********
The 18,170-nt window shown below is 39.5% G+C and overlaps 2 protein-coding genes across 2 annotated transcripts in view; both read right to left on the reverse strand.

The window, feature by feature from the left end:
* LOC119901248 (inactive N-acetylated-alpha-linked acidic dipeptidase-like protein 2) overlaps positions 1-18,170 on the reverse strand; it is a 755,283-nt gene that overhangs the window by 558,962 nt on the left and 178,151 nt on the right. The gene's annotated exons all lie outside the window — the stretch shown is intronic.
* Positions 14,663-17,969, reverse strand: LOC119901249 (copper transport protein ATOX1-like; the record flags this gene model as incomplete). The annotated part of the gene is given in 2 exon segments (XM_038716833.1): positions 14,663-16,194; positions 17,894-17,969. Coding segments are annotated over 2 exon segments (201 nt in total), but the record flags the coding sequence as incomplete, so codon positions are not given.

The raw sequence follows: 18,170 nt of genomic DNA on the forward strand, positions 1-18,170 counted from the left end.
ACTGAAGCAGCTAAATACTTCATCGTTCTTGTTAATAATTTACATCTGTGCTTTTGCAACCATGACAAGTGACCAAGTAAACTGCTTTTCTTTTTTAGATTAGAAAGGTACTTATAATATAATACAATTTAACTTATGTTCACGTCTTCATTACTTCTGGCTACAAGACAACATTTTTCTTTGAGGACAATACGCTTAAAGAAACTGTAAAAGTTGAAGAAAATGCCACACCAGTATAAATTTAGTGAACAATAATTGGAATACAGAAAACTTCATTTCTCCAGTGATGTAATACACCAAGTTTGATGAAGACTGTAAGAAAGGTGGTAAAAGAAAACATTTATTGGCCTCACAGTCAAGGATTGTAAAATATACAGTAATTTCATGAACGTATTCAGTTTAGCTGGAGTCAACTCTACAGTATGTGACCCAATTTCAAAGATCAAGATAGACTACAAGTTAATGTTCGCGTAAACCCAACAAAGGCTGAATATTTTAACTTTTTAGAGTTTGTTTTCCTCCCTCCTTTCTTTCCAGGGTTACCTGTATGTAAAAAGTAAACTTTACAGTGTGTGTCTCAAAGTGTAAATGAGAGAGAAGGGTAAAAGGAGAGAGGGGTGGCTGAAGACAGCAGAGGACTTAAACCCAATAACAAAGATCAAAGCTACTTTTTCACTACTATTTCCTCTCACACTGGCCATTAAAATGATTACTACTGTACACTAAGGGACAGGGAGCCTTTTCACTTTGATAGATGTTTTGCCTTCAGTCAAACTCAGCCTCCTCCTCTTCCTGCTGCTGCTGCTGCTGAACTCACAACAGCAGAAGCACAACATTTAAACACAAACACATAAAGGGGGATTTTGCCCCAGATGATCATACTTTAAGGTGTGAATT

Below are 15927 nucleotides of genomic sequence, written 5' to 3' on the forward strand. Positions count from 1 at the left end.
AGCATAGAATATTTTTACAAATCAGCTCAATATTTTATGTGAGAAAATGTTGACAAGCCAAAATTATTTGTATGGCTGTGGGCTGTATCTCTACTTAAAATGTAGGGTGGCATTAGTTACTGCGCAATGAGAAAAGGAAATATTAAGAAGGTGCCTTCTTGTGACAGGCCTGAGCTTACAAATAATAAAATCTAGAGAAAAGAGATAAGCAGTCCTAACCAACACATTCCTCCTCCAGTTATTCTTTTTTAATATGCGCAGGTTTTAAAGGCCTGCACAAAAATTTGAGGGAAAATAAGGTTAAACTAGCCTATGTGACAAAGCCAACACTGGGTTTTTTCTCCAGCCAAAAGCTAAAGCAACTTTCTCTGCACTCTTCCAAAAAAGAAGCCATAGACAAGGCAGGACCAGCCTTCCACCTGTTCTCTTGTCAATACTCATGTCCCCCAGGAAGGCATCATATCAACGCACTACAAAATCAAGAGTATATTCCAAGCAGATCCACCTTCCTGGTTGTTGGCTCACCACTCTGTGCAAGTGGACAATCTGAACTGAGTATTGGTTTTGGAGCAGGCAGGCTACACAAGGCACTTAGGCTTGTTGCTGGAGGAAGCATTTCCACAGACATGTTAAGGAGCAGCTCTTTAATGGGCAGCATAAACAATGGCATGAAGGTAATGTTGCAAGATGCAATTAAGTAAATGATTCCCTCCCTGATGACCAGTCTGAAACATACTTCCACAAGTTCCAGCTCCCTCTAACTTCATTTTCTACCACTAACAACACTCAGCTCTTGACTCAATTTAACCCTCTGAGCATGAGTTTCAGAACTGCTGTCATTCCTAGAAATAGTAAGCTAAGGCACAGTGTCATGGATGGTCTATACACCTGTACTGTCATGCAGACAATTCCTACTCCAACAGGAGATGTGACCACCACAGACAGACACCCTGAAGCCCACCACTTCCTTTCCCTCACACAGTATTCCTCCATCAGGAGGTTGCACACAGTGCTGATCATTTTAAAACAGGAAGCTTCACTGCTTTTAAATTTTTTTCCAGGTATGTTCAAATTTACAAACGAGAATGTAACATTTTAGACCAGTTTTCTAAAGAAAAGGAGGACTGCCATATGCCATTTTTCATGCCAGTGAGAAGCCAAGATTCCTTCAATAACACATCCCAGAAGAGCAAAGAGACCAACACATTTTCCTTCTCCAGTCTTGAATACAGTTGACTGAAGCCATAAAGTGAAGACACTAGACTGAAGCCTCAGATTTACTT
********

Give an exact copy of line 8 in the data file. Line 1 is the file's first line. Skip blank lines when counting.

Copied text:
AGCATAGAATATTTTTACAAATCAGCTCAATATTTTATGTGAGAAAATGTTGACAAGCCAAAATTATTTGTATGGCTGTGGGCTGTATCTCTACTTAAAATGTAGGGTGGCATTAGTTACTGCGCAATGAGAAAAGGAAATATTAAGAAGGTGCCTTCTTGTGACAGGCCTGAGCTTACAAATAATAAAATCTAGAGAAAAGAGATAAGCAGTCCTAACCAACACATTCCTCCTCCAGTTATTCTTTTTTAATATGCGCAGGTTTTAAAGGCCTGCACAAAAATTTGAGGGAAAATAAGGTTAAACTAGCCTATGTGACAAAGCCAACACTGGGTTTTTTCTCCAGCCAAAAGCTAAAGCAACTTTCTCTGCACTCTTCCAAAAAAGAAGCCATAGACAAGGCAGGACCAGCCTTCCACCTGTTCTCTTGTCAATACTCATGTCCCCCAGGAAGGCATCATATCAACGCACTACAAAATCAAGAGTATATTCCAAGCAGATCCACCTTCCTGGTTGTTGGCTCACCACTCTGTGCAAGTGGACAATCTGAACTGAGTATTGGTTTTGGAGCAGGCAGGCTACACAAGGCACTTAGGCTTGTTGCTGGAGGAAGCATTTCCACAGACATGTTAAGGAGCAGCTCTTTAATGGGCAGCATAAACAATGGCATGAAGGTAATGTTGCAAGATGCAATTAAGTAAATGATTCCCTCCCTGATGACCAGTCTGAAACATACTTCCACAAGTTCCAGCTCCCTCTAACTTCATTTTCTACCACTAACAACACTCAGCTCTTGACTCAATTTAACCCTCTGAGCATGAGTTTCAGAACTGCTGTCATTCCTAGAAATAGTAAGCTAAGGCACAGTGTCATGGATGGTCTATACACCTGTACTGTCATGCAGACAATTCCTACTCCAACAGGAGATGTGACCACCACAGACAGACACCCTGAAGCCCACCACTTCCTTTCCCTCACACAGTATTCCTCCATCAGGAGGTTGCACACAGTGCTGATCATTTTAAAACAGGAAGCTTCACTGCTTTTAAATTTTTTTCCAGGTATGTTCAAATTTACAAACGAGAATGTAACATTTTAGACCAGTTTTCTAAAGAAAAGGAGGACTGCCATATGCCATTTTTCATGCCAGTGAGAAGCCAAGATTCCTTCAATAACACATCCCAGAAGAGCAAAGAGACCAACACATTTTCCTTCTCCAGTCTTGAATACAGTTGACTGAAGCCATAAAGTGAAGACACTAGACTGAAGCCTCAGATTTACTT